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Am J Public Health. 1997 May;87(5):747-54.

Stable behaviors associated with adults' 10-year change in body mass index and likelihood of gain at the waist.

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Department of Epidemiology and Surveillance Research, American Cancer Society, Atlanta, Ga 30329-4251, USA.



The purpose of this study was to identify behaviors associated with change in body mass index or with weight gain at the waist.


A cohort of 79236 White, non-Hispanic, healthy adults was questioned in 1982 and 1992 about diet and 10 physical activities. Estimates were made of the mean effects of stable behaviors on 10-year change in body mass index and on odds ratios for gain at the waist.


Ten-year changes in body mass index was associated positively with meat consumption and smoking cessation and inversely with vegetable consumption, vitamin E supplementation, continued smoking, and some vigorous activities (e.g., jogging/running). Women's body mass index decreased with walking 4 or more hours per week and with regular alcohol intake, but these behaviors had a smaller effect on men's body mass index. weight gain was inversely associated with high vegetable consumption, walking 4 or more hours per week, and jogging/running 1 to 3 hours per week but not with less demanding physical activities.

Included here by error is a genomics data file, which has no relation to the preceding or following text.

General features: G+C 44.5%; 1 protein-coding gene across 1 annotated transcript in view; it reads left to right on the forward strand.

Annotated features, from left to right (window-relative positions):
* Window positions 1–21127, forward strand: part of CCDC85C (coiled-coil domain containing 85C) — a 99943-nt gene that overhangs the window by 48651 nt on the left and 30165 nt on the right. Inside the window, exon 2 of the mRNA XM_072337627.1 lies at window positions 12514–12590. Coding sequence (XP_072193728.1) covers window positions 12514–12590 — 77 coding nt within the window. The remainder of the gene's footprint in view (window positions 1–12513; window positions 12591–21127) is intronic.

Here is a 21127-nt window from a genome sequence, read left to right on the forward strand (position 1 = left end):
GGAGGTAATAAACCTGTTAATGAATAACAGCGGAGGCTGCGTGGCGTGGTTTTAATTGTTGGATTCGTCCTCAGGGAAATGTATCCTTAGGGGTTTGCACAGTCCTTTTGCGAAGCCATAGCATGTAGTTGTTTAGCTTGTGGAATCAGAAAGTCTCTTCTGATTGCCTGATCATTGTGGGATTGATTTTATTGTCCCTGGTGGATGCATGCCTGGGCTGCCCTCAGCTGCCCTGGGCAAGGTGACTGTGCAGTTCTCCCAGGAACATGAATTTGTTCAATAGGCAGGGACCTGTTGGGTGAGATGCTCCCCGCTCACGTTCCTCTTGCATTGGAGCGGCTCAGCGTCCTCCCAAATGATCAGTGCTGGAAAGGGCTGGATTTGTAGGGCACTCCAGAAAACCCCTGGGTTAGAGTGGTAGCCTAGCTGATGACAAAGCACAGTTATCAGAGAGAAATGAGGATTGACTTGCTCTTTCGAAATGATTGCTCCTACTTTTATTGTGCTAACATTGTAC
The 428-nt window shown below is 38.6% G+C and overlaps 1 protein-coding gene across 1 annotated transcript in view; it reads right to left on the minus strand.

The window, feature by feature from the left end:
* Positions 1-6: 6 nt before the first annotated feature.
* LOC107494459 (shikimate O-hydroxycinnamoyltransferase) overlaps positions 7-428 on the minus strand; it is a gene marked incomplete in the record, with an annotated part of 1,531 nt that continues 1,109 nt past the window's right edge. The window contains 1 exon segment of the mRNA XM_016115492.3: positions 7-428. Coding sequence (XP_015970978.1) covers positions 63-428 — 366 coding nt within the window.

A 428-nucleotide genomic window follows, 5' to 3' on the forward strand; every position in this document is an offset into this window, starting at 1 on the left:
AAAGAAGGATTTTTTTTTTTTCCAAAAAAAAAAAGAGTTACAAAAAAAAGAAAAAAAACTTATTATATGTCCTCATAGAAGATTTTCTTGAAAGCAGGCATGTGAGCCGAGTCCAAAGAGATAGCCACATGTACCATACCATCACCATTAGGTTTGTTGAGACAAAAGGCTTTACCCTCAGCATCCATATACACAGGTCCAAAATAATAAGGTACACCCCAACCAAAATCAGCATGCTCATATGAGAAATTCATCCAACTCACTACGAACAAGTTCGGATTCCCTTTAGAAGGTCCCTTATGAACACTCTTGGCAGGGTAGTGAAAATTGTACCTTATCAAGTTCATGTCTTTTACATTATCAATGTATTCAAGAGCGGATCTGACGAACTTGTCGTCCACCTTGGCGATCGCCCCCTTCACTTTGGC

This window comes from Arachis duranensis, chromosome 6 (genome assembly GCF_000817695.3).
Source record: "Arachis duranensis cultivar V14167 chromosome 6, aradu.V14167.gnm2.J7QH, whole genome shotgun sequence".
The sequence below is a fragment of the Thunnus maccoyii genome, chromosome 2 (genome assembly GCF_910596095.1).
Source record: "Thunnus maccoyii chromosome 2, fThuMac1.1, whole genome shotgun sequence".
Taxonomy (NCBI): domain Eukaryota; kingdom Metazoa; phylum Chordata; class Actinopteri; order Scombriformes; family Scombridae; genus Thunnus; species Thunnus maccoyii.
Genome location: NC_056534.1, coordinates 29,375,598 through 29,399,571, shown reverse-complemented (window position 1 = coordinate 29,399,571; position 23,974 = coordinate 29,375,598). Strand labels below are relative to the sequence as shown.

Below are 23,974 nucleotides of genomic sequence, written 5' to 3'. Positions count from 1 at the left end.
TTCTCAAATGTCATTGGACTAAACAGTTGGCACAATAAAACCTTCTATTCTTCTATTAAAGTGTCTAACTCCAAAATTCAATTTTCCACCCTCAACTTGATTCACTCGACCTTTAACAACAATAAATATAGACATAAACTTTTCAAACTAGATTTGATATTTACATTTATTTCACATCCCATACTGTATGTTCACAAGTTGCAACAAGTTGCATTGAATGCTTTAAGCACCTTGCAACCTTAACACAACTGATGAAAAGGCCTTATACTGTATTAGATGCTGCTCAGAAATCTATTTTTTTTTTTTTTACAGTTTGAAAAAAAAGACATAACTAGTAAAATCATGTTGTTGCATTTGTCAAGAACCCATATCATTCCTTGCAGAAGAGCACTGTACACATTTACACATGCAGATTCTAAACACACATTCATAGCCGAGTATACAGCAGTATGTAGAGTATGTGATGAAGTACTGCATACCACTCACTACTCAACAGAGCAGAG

Simple derivation of behaviors associated with weight loss or reduced abdominal obesity may enhance programs designed to prevent obesity and chronic diseases.

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